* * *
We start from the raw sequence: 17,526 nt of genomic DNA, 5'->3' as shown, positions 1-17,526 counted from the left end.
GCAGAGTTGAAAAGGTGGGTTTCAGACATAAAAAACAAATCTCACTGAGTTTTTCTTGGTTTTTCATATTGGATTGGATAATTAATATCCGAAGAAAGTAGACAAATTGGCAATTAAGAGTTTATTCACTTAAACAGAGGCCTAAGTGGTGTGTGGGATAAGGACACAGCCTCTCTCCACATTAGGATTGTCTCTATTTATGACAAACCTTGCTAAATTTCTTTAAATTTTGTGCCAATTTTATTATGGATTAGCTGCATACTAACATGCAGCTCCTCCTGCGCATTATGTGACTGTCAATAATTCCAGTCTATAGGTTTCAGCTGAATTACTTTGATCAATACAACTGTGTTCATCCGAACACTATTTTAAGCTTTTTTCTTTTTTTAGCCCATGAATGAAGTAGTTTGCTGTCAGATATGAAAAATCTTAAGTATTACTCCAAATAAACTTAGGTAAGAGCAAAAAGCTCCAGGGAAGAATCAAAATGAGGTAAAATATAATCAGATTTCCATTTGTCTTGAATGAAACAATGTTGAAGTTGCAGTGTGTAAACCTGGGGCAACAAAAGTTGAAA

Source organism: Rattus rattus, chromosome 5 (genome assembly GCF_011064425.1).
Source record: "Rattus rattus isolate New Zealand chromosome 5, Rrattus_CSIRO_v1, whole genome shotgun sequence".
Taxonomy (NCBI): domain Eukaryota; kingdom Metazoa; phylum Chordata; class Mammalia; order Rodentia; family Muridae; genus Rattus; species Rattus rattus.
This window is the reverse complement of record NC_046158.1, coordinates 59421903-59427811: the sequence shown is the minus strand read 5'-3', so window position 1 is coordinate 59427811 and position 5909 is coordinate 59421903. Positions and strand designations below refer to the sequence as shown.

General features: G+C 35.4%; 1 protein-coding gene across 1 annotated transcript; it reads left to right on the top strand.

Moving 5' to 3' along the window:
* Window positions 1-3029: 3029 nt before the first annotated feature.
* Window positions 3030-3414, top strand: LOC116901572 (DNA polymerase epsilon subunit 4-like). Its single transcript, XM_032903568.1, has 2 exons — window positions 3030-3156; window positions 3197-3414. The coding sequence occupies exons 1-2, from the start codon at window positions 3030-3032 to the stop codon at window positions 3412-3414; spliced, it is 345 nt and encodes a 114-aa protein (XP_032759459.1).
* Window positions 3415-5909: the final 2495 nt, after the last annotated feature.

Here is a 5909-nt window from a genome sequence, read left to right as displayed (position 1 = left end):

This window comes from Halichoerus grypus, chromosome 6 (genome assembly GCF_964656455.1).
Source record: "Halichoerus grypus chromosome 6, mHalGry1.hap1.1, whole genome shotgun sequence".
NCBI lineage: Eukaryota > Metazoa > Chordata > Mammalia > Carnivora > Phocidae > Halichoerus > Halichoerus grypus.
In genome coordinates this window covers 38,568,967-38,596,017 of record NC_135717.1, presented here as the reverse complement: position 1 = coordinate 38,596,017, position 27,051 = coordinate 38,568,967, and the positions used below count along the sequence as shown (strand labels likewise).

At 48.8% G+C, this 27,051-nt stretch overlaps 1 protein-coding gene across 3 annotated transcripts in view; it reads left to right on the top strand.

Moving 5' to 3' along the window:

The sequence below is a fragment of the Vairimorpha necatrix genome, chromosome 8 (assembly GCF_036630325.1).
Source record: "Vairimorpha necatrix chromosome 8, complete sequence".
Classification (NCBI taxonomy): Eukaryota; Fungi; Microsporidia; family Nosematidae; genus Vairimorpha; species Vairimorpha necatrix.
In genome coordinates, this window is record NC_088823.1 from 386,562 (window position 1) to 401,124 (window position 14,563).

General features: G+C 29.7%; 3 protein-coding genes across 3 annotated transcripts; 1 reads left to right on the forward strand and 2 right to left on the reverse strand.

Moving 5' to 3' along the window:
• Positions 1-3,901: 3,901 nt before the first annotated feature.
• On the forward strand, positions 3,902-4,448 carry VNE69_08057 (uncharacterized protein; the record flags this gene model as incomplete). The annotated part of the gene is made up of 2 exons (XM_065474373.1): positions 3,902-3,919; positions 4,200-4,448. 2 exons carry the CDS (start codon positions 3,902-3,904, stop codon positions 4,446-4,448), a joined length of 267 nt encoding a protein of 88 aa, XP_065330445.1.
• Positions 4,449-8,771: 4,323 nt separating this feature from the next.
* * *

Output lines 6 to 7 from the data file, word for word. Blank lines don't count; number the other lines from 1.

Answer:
This window is the reverse complement of record NC_046158.1, coordinates 59421903-59427811: the sequence shown is the minus strand read 5'-3', so window position 1 is coordinate 59427811 and position 5909 is coordinate 59421903. Positions and strand designations below refer to the sequence as shown.

General features: G+C 35.4%; 1 protein-coding gene across 1 annotated transcript; it reads left to right on the top strand.